04/04/10 11:58 PM ET
Well-traveled Stairs to set unique mark
Padres veteran suiting up for 12th team in his career
By Corey Brock / MLB.com
Consider it an annual rite of spring for the 42-year-old.
"It's like the running of the bulls in Pamplona," Stairs said with a smirk.
This was anything but an ordinary spring for Stairs, who on Monday will make history as he suits up for his 12th Major League team when the Padres begin the regular season with a game at Chase Field against the D-backs.
Stairs will become the first position player in the modern era to play for 12 teams. He will tie pitchers Mike Morgan and Ron Villone as the only Major Leaguers during the modern era to play for 12 teams.
First baseman/catcher Deacon McGuire also played for 12 Major League teams during a career that spanned 1884-1912.
"I really haven't thought much about it, to tell you the truth," Stairs said. "It's nice and it is different. In my career, I've impressed 12 teams to the point where they wanted to sign me.
"For a guy who grew up in a small town in Canada -- not expecting to play for one Major League team -- let alone 12, it's quite an honor."
Stairs came to camp in February on a Minor League contract and with no guarantees even if others considered him something of a lock for the 25-man roster. General manager Jed Hoyer liked Stairs' track record, his knack for pinch-hitting and his ability to take a walk.
Still, Stairs had to show he could play. He came to camp 31 pounds lighter than he was at the end of the 2009 season, the result of smarter eating and playing hockey near the home he makes in Maine.
Stairs, who is expected to almost exclusively pinch-hit and possibly serve as a designated hitter in Interleague Play, hit .207 during Spring Training with one home run. He walked three times and, generally, felt good about the way he swung the bat.
"I came in with a point to prove," Stairs said. "Coming in here in great shape was a bonus. Despite my average, I think I swung the bat well."
Manager Bud Black told Stairs before an exhibition game in Anaheim that he had indeed made the team. Black pulled Stairs into his office to tell him the news.
"It was the first time in 15 years I've been called in and told I made the team," Stairs said. "Most of the time, even with a Minor League invite, I knew I was on the team. ... When you get called in the office, though, you never know if it's good or bad."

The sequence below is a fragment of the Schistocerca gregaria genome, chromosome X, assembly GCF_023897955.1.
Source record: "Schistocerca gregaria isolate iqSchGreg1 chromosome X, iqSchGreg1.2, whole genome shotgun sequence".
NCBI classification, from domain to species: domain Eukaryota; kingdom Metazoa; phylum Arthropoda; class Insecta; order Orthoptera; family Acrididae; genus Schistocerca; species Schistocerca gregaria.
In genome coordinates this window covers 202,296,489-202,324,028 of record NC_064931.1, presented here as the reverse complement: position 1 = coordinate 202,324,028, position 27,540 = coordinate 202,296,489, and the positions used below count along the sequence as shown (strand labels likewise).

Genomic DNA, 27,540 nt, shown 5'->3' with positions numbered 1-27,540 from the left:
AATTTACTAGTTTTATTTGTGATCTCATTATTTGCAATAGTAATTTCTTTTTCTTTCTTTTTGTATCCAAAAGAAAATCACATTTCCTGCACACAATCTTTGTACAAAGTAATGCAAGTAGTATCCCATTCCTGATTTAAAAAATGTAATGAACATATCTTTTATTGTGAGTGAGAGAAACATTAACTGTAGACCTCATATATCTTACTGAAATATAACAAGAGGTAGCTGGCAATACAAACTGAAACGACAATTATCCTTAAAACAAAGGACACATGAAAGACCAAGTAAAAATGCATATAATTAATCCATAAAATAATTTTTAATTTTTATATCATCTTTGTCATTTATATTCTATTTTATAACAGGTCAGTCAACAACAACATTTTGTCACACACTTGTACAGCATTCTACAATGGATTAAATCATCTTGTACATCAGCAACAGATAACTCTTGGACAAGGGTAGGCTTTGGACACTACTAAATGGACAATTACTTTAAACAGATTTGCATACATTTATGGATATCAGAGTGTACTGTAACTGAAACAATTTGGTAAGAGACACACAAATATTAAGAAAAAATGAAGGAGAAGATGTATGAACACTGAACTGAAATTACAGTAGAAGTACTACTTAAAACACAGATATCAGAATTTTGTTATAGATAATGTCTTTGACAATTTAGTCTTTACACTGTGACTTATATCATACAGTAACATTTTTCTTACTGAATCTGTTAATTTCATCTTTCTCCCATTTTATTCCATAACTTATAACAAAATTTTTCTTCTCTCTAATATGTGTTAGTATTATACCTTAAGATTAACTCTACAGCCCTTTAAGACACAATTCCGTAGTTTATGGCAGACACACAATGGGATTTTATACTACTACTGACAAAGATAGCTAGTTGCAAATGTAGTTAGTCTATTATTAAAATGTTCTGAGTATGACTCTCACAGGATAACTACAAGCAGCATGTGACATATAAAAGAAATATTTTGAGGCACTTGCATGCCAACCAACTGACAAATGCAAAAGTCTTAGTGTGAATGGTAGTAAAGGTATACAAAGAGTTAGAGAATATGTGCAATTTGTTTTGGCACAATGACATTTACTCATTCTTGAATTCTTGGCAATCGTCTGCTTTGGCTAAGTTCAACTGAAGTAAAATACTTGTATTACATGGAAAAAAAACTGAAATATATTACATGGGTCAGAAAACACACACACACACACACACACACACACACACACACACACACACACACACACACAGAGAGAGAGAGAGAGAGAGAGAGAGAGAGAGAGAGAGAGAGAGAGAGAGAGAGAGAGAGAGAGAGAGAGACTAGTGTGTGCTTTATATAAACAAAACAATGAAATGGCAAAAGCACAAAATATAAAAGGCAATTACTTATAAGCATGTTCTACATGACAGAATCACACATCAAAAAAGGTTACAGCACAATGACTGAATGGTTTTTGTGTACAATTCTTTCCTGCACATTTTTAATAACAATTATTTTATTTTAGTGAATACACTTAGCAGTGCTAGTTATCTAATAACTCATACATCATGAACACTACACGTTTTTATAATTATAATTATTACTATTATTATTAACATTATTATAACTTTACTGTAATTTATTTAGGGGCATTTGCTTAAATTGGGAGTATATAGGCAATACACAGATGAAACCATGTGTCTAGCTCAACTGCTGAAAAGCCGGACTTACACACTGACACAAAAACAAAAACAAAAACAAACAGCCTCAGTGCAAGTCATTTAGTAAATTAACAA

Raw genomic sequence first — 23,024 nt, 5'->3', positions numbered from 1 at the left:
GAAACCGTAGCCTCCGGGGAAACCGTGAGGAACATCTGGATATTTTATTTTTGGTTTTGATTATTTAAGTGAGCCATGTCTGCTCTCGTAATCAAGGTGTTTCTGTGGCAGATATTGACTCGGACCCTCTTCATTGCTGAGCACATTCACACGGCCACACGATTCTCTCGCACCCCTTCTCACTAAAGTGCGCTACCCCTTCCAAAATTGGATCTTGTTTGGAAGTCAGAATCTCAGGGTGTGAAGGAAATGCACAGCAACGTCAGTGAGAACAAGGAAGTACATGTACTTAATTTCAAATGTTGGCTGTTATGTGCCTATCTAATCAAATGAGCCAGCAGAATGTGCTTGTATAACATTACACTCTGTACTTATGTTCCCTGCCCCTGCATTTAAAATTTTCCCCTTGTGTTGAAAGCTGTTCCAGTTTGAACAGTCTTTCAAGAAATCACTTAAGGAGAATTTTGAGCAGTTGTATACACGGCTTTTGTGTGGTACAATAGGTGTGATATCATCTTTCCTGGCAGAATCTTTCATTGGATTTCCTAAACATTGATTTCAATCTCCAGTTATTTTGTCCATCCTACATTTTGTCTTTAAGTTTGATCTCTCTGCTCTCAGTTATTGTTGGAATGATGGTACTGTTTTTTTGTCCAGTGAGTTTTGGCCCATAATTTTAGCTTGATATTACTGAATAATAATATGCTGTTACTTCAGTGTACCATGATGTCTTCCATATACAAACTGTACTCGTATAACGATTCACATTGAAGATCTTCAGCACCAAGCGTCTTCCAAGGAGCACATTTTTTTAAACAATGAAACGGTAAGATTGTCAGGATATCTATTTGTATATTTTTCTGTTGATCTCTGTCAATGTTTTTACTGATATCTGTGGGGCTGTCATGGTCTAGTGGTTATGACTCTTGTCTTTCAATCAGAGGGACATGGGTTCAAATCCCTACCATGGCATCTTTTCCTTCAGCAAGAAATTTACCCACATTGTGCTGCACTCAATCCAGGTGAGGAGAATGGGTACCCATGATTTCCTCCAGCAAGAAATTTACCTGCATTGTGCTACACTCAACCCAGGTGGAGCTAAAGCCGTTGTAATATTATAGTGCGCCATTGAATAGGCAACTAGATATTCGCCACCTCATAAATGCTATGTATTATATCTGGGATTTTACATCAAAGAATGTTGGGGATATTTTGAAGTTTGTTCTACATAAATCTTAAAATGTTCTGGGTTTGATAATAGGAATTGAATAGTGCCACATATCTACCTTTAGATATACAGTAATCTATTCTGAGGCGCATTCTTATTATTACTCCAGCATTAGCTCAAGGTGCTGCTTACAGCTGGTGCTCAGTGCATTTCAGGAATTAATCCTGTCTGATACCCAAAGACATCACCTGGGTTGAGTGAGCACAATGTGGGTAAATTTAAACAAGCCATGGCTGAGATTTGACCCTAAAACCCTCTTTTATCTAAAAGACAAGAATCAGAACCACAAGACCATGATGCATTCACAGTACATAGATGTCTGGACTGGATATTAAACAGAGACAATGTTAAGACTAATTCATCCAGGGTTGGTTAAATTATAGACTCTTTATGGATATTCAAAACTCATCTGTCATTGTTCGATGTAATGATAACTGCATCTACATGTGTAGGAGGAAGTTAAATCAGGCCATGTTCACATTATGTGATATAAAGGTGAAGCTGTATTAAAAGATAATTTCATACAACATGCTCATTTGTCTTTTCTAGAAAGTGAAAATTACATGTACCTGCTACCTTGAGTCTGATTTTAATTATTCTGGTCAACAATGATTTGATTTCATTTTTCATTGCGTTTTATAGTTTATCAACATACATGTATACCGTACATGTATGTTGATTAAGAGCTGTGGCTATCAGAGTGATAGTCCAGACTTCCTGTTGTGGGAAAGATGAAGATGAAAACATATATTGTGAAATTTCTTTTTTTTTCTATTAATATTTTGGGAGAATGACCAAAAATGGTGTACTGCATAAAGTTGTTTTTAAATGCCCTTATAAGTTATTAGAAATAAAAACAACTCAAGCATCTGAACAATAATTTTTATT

Stairs started his Major League career playing in 1992 for Montreal. He's also played for Boston, Oakland, Chicago Cubs, Milwaukee, Pittsburgh, Kansas City, Texas, Detroit, Toronto and Philadelphia.
Padres set roster, add lefty Ramos
SAN DIEGO -- As expected, the Padres officially added Matt Stairs to the roster on Sunday -- the 25-man roster and the 40-man roster.
In something of a surprise move, the team added left-handed pitcher Cesar Ramos to the 25-man roster while also placing left-handed reliever Joe Thatcher on the 15-day disabled list (retroactive to March 26) with a strained left shoulder.
It was presumed the Padres would move forward without a left-hander in the bullpen, but Ramos was added and right-handed reliever Adam Russell was sent to Triple-A Portland, despite having a 2.45 ERA in a team-best 11 games in Spring Training.
"The flexibility that he might bring in the middle of a game could be an asset," Black said of carrying Ramos.
Ramos was one of the earliest cuts in camp. He was optioned to Triple-A Portland during Spring Training on March 15 after posting a 4.05 ERA in four appearances.
Last season, Ramos went 0-1 with a 3.07 ERA in five games (two starts) for San Diego. He spent most of the season with Triple-A Portland, going 5-6 with a 3.99 ERA over 15 starts.
Ramos worked one-third of an inning in a Minor League game on Saturday in Arizona.
Ramos can work in long and short relief and could benefit the Padres during their season-opening, six-game road trip to Arizona and especially Colorado, which has several left-handed hitters in the lineup.
To make room for Stairs on the 40-man roster, the Padres designated outfielder/first baseman Chad Huffman for assignment. Huffman, who was the Padres' second-round Draft pick in 2006, hit .043 in 23 at-bats this spring. He hit .269 with 20 home runs for Triple-A Portland a year ago.
Corey Brock is a reporter for MLB.com. This story was not subject to the approval of Major League Baseball or its clubs.